Obama Health Secretary Sebelius Claims Govt. Health Care Won’t Include Rationing
by Steven Ertelt
June 29, 2009
Washington, DC (LifeNews.com) — President Barack Obama’s health secretary claimed in a weekend interview that a government health care plan wouldn’t include rationing. That a governmental health care plan could lead to euthanasia and assisted suicide is one of the top concerns of pro-life advocates.
Kathleen Sebelius, the pro-abortion former Kansas governor who now heads the Health and Human Services Department, made the claims on Fox News Sunday.
I don’t think theres anything about the public option that would ration care," she said.
She deflected concerns about the Congressional plans by saying that health care is already rationed, though the three plans in Congress could make matters worse.
"Unfortunately care is being rationed each and everyday right now. Often private insurance companies stand between a patient and a doctor deciding what treatment can be provided, she told Fox News. We also have a situation where a lot of people are told that they can’t have insurance because they have a preexisting condition.
Senate Republican Leader Mitch McConnell, on the same Fox program, rebutted Sebelius’ remarks and focused on the cost of the program in terms of how it could ration care.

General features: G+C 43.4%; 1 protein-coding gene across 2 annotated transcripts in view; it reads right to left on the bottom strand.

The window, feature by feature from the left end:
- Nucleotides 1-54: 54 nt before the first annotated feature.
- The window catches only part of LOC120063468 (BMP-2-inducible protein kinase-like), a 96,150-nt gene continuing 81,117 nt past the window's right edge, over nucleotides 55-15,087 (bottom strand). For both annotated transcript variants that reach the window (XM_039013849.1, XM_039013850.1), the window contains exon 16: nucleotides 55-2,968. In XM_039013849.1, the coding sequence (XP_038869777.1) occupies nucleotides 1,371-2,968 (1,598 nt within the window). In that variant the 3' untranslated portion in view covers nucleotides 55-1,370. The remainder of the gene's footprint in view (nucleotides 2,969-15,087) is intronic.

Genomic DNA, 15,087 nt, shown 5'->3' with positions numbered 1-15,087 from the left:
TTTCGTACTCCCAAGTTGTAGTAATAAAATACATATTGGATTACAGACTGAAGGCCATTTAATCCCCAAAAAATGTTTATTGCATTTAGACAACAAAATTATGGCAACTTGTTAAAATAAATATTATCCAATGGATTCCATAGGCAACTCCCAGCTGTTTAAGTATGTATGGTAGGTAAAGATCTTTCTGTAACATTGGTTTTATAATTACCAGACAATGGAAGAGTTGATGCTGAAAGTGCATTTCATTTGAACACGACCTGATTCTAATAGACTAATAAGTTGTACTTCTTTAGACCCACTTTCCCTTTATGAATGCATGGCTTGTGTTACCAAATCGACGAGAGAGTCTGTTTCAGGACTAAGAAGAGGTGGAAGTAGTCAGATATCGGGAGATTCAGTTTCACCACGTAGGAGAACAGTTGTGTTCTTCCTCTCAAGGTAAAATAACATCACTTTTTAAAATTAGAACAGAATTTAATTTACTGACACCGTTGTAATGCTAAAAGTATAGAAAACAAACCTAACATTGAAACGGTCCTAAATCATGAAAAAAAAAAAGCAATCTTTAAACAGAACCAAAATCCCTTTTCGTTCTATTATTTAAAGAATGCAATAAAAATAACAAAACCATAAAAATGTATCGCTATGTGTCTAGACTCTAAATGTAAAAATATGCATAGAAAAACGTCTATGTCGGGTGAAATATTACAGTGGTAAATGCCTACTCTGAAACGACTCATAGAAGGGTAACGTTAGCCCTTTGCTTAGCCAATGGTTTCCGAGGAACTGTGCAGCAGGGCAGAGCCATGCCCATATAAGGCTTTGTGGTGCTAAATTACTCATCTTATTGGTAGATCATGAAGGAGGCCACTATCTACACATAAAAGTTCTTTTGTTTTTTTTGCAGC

What they really have in mind, Bret, is to create a government-run plan after which there won’t be any private insurance companies, he said.
When you get to the question of paying for it, it appears as if they want to pay for it on the backs of seniors through Medicare cuts and raising taxes. All of this in an effort to have a massive takeover of [16 percent] of our economy — it strikes us that a better way to go is to deal with the equalization in the tax code," he said.
Members of the Senate have already dealt with the rationing issue and heightened the concerns for pro-life advocates.
The Senate HELP Committee, last week, defeated a pro-life amendment that would help stop the rationing of health care in the Kennedy restructuring bill. The amendment concerned the section on comparative effectiveness research, which pro-life advocates say prompt euthanasia concerns.
Critics say the section would allow the government to create an arbitrary means to determining when medical treatments are allowed or could receive government funding.
Sen. Mike Enzi, a Wyoming Republican, sponsored a pair of amendments to curb the problem but they were defeated during the HELP Committee markup of the Kennedy bill by a party-line vote.
"President Obama promised that under his health reform proposal, every American who had coverage that they liked could keep it. This bill fails to deliver on that promise," Enzi said.
Enzi said the provisions in the bill "provide the government with an unprecedented role in the doctor-patient relationship. Government bureaucracy will end up dictating the treatment that we can and cannot have, and the result will be a delay and a denial of health care services."
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